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Highlights in the Charts

Blue Ticket by Sophie Mackintosh 

Reviewed by Jenna Tomlinson 

Feminist literature is becoming more and more prominent, particularly literature that handles the difficulties and challenges women endure at the hands of a patriarchal society. For Blue Ticket, that challenge is motherhood and the difficulties surrounding the autonomy of becoming a mother. Sound familiar? 

Unlike some recent political climates, however, the women in Mackintosh’s novel have no autonomy in this situation. In what appears to be a not-too-distant future, the path of a girl’s life is decided in a clinical treatment centre, on the date of her first period. A white ticket means motherhood: family life, children and all this brings. A blue ticket means freedom: no ties to a tiny baby or family life, and the decision is made for you. 

But the women in Mackintosh’s novel are not just forced to lose their bodily autonomy. Following the decision, they are forced to embark on a harrowing and lonely journey to prove they can survive outside of their families. It is a perfect analogy for the difficulties women face navigating a patriarchal world. 

But what if the decision that is made is the wrong decision for you? What if, upon entering your new lifestyle, you decide that you may have wanted the chance to become the opposite? And what might happen to the women who disobey the seemingly random decision made all those years ago? This is exactly the question faced by Calla, a blue-ticket woman who decides that maybe her ticket was the wrong one for her and embarks on a perilous journey because of her decision. 

Along Calla’s (at times harrowing) journey, she meets a menagerie of characters; some women like her who have decided their fate is not to be decided for them, others fiercely supportive cogs of a machine designed to keep women bound to the roles chosen for them. It was emotionally exhausting not knowing who Calla could trust and being constantly on edge for her, and this is where Mackintosh’s writing shines. I felt Calla’s exhaustion and frustration as she desperately tried to figure out her next move. 

This book was a challenging read. Like most books dealing with a dystopian future, where women have little to no decision-making authority or body autonomy, it didn’t feel as far away a reality as it probably should feel. The short, chunked chapters made it feel fast-paced, but Calla’s experiences were claustrophobic, and like her, I was never sure who to trust. I also loved that Mackintosh included the points of view of both sides of the coin. We heard from blue-ticket women who wanted the chance to become mothers – those who craved the family life – who looked longingly when mothers with babies walked by. But we also heard from white-ticket women who felt forced to be mothers when they really weren’t ready or had any desire to be, those terrified of what childbirth would do to their bodies and health, women who had suffered terrible losses whilst trying to become mothers and had become exhausted with their role. It is a brilliant analogy for the nuances of motherhood: the highs and lows both portrayed with sensitivity and knowledge.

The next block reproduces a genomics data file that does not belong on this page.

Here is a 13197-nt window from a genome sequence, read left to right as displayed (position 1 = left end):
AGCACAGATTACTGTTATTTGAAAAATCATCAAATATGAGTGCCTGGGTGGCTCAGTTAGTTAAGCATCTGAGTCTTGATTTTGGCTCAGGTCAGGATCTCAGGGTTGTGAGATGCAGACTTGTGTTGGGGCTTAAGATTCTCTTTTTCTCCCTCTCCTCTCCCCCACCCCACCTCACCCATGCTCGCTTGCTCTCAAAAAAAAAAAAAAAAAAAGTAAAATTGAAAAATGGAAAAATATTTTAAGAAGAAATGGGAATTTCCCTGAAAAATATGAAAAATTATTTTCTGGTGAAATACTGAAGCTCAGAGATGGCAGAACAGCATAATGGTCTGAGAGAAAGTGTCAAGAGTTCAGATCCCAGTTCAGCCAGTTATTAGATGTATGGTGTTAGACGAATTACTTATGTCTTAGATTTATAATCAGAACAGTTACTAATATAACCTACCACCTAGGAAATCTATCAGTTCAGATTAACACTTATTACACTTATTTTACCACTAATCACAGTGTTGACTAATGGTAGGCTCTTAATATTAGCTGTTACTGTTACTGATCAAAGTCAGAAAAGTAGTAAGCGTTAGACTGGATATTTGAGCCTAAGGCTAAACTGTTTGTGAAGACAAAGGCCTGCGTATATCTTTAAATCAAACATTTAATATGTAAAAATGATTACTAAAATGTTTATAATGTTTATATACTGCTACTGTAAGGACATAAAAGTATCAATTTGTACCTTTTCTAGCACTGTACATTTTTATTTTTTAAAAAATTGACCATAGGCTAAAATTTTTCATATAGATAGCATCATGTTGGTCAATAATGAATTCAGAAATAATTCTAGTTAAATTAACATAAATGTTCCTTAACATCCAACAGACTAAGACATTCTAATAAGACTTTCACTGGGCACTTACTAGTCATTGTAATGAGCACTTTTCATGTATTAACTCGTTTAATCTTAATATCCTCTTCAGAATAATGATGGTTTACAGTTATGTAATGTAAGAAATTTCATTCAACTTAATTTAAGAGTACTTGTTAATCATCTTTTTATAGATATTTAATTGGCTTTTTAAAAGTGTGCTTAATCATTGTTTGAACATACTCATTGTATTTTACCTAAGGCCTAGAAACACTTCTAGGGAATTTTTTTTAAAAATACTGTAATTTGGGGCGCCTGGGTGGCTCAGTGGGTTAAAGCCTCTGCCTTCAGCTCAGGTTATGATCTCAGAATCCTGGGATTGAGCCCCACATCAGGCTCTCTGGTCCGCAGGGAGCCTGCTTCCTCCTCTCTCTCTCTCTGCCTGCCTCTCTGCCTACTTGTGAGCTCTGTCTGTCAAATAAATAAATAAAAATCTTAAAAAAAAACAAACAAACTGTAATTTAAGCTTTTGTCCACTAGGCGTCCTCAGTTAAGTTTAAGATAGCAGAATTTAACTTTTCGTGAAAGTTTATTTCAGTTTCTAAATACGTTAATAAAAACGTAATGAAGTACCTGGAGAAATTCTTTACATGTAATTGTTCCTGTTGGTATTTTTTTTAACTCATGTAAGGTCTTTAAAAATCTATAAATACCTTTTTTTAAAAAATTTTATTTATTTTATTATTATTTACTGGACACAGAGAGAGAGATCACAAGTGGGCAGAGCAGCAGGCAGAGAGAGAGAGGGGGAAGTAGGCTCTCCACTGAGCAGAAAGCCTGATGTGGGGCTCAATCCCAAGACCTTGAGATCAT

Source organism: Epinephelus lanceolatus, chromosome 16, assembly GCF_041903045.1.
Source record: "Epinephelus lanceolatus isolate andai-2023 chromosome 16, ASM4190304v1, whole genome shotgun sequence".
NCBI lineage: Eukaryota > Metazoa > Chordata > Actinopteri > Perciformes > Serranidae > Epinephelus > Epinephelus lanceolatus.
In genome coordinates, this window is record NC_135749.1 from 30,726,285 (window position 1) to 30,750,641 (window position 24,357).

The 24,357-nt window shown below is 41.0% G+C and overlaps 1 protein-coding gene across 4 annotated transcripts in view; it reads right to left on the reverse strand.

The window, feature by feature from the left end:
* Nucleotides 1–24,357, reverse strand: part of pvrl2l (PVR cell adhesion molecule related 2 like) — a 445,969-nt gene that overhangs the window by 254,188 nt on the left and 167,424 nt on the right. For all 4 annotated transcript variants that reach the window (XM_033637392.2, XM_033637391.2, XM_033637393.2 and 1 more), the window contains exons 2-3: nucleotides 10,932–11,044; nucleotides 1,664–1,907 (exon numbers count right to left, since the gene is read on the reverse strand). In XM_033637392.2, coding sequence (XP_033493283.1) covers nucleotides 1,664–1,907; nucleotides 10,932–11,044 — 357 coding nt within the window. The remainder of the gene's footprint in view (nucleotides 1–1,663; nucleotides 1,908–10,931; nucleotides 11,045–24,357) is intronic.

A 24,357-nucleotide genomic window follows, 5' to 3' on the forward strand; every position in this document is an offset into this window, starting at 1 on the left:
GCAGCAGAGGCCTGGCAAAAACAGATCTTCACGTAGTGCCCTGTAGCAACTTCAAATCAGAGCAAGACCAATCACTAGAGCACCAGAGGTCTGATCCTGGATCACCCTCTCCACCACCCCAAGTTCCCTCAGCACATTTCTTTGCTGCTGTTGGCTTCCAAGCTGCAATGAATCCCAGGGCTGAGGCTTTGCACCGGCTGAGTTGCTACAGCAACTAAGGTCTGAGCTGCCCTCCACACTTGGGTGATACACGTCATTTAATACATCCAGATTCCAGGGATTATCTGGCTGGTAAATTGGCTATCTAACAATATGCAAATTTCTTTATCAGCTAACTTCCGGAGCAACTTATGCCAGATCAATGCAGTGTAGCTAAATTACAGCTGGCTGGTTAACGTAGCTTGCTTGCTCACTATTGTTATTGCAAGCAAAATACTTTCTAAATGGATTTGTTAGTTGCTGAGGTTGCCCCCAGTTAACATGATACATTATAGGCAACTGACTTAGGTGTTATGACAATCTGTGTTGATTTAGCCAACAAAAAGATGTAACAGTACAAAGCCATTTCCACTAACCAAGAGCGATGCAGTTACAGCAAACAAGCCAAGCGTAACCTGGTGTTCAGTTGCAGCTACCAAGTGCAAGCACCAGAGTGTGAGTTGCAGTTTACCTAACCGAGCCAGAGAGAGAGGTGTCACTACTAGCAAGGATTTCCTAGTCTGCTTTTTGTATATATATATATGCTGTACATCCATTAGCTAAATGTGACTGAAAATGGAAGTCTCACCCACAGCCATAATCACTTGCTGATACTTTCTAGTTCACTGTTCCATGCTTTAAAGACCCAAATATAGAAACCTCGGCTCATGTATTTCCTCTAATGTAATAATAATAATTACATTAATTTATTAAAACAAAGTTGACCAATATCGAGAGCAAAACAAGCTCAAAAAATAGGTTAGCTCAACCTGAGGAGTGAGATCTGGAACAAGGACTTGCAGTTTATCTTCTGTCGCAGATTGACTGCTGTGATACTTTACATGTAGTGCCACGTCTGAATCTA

This was a typical Sophie Mackintosh book – I really enjoyed both The Water Cure and Cursed Bread, so this did not disappoint. Definitely worth a read if you enjoy books such as The Handmaid’s Tale, Children of Men and Brave New World

Good Morning, Midnight by Jean Rhys 

Reviewed by Marisha Puk

Originally inspired by Emily Dickinson’s poem ‘Good Morning – Midnight,’ this modernist novel by Jean Rhys follows a young woman, Sasha, who is living in Paris. The non-linear narrative gives us flashes of her past and shows the reader what has turned her into the woman she is. Sasha is unstable, financially and emotionally, and after she revisits her past experiences, we can see the treatment the world has given her. This novel explores difficult topics, including alcoholism, suicide and grief. 

This book has an interesting history; when it was first published in 1939, it received a very small amount of attention. However, after a BBC radio play was created based on it in 1957, it gained more traction. Today, the book is highly acclaimed, and Penguin Publishers has released it under their Modern Classics line.

I found the storyline hooked me. I was holding onto hope for Sasha, as I’m sure most readers would, but the society of the time was unaccepting of outsiders. This is reflective of the author, Jean Rhys, who also had a difficult time. The novel reflects what life was like for girls and women of the time who were not from wealthy families, and it presents the tragedies those women endured. 

I would recommend this book to anyone who’s looking for a glimpse into the not-so-glamorous side of 1930s Paris, especially from a struggling woman’s perspective. This heart-wrenching novel will stay with you once you finish reading and may inspire you to read some other pieces of Rhys’s work. 



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